Sarah had once drawn a pretty good likeness of Benjamin Franklin riding on an alligator; it had meant something too, at the time. But that was when she was a sophomore sitting through a lecture on the Enlightenment. Sarah hardly doodled at all after starting graduate school, and she hadn’t done it at all since earning her Ph.D. So what she was doing now could be considered new but also old.
The city streets had fallen unnaturally silent, or so it seemed to Sarah. The only light on in the apartment was her desk lamp. Though it was past midnight, she wasn’t even drowsy; on the contrary, she felt charged with too much energy, all of it negative. She put on a disk of Shostakovich’s Preludes and Fugues. The music didn’t suit her mood the way, say, Beethoven’s Appassionata would have, but she wanted to keep the volume low. You couldn’t really play Beethoven softly; his fury would keep trying to break through. Sarah still felt infuriated herself but she was a considerate neighbor. She didn’t want to disturb rheumatic Mrs. MacKenzie on the one side or the newlywed Schmidts on the other.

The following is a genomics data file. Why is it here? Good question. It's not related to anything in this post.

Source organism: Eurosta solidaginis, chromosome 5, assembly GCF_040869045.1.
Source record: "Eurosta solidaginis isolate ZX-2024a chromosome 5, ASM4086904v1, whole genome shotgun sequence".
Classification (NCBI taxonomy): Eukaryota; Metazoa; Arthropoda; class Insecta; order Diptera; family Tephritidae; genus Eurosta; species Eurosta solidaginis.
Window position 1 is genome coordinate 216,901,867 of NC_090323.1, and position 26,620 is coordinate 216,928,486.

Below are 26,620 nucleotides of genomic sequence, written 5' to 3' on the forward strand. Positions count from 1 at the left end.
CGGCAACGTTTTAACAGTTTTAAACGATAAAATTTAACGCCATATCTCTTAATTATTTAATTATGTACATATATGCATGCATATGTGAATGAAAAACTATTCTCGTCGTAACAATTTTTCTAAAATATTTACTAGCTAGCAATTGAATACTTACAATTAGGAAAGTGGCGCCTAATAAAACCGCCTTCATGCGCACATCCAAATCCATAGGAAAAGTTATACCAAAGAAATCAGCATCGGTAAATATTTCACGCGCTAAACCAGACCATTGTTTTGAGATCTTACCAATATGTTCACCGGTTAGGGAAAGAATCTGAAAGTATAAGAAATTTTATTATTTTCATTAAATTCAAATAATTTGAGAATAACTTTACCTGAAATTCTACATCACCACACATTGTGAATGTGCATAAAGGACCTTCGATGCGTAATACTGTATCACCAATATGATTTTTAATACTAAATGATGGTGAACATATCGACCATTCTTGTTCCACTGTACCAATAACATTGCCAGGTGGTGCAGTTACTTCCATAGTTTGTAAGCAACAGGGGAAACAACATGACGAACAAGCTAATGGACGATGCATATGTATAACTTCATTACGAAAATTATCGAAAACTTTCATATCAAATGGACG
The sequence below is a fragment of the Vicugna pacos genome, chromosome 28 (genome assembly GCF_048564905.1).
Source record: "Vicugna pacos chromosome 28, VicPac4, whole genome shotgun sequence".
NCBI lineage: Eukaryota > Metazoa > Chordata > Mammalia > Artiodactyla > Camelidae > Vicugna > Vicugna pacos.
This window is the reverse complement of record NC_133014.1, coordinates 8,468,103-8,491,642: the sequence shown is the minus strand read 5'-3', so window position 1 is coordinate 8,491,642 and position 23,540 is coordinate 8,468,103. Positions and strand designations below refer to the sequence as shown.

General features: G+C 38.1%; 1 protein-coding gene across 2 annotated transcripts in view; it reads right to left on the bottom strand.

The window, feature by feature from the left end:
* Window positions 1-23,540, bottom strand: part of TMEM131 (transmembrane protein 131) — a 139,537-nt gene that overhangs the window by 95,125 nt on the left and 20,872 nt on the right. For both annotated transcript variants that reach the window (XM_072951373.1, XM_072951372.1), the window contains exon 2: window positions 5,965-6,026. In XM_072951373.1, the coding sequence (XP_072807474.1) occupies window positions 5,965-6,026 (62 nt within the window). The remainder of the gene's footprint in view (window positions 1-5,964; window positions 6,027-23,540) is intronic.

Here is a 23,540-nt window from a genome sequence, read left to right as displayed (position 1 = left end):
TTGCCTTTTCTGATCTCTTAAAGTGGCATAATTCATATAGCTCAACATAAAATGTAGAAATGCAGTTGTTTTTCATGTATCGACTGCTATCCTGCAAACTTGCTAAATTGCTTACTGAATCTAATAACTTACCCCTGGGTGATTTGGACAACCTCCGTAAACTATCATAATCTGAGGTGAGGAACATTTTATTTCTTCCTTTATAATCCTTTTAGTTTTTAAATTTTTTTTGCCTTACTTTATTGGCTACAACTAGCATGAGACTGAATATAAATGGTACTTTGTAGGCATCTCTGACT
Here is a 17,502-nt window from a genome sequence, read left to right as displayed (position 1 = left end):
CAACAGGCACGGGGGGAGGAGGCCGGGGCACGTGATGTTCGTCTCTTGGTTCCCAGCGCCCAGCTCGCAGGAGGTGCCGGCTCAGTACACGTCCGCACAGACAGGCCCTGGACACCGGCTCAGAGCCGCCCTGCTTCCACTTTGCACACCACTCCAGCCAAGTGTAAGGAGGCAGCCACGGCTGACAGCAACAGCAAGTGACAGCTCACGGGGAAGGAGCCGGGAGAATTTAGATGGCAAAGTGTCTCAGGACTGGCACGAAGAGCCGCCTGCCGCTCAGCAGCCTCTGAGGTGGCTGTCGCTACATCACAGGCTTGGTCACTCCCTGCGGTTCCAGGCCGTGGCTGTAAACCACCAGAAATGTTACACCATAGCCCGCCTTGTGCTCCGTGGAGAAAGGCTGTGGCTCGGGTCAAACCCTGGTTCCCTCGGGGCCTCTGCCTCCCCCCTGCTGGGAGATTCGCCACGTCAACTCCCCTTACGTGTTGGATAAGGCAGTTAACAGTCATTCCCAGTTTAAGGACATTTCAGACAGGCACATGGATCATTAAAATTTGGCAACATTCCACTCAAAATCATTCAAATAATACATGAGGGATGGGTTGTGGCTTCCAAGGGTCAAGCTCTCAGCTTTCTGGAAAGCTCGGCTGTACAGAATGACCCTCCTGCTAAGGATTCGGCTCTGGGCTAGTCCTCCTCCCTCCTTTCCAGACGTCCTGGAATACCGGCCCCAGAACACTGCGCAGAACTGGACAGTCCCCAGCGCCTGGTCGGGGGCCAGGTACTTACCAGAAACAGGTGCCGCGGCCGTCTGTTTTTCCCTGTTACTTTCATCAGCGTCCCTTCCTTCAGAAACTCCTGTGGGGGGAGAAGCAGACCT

As soon as she really set to work on the drawing Sarah became thoroughly engrossed. When the last Shostakovich fugue ended she didn’t even notice. When she finished the third and last version of the cartoon it was 1:45. She gave the thing the smirk it merited then picked up a Sharpie and drew a black box around it. The image had popped into her head as she balanced unsteadily on the northbound subway home. It felt just right, irresistible in fact, purely visual, the joke taking a second or two to register, no caption required.
Satisfied with her work, feeling the little thrill one does at an impulse both imprudent and irresistible, Sarah decided what she would do with it then went to bed, though not to sleep.